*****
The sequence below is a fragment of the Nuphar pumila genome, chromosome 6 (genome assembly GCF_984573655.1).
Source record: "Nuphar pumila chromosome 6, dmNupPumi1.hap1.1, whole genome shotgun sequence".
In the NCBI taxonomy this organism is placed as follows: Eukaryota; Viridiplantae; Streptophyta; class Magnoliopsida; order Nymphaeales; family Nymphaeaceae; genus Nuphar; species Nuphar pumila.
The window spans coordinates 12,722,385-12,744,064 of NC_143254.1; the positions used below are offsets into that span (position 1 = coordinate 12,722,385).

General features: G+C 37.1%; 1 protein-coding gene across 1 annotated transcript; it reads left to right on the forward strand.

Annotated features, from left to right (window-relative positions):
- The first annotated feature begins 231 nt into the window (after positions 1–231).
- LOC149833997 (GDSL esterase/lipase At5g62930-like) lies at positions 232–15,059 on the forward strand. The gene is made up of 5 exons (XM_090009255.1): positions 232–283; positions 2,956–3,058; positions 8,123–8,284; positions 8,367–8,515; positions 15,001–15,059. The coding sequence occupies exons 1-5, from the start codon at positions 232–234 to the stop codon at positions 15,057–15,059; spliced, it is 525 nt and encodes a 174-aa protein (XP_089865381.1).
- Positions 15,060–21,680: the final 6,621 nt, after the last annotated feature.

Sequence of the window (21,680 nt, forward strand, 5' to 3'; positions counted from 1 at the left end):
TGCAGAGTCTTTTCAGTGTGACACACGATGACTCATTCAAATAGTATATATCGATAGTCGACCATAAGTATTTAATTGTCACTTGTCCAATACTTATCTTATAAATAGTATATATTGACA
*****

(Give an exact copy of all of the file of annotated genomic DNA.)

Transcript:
The sequence below is a fragment of the Nuphar pumila genome, chromosome 6 (genome assembly GCF_984573655.1).
Source record: "Nuphar pumila chromosome 6, dmNupPumi1.hap1.1, whole genome shotgun sequence".
In the NCBI taxonomy this organism is placed as follows: Eukaryota; Viridiplantae; Streptophyta; class Magnoliopsida; order Nymphaeales; family Nymphaeaceae; genus Nuphar; species Nuphar pumila.
The window spans coordinates 12,722,385-12,744,064 of NC_143254.1; the positions used below are offsets into that span (position 1 = coordinate 12,722,385).

General features: G+C 37.1%; 1 protein-coding gene across 1 annotated transcript; it reads left to right on the forward strand.

Annotated features, from left to right (window-relative positions):
- The first annotated feature begins 231 nt into the window (after positions 1–231).
- LOC149833997 (GDSL esterase/lipase At5g62930-like) lies at positions 232–15,059 on the forward strand. The gene is made up of 5 exons (XM_090009255.1): positions 232–283; positions 2,956–3,058; positions 8,123–8,284; positions 8,367–8,515; positions 15,001–15,059. The coding sequence occupies exons 1-5, from the start codon at positions 232–234 to the stop codon at positions 15,057–15,059; spliced, it is 525 nt and encodes a 174-aa protein (XP_089865381.1).
- Positions 15,060–21,680: the final 6,621 nt, after the last annotated feature.

Sequence of the window (21,680 nt, forward strand, 5' to 3'; positions counted from 1 at the left end):
TGCAGAGTCTTTTCAGTGTGACACACGATGACTCATTCAAATAGTATATATCGATAGTCGACCATAAGTATTTAATTGTCACTTGTCCAATACTTATCTTATAAATAGTATATATTGACA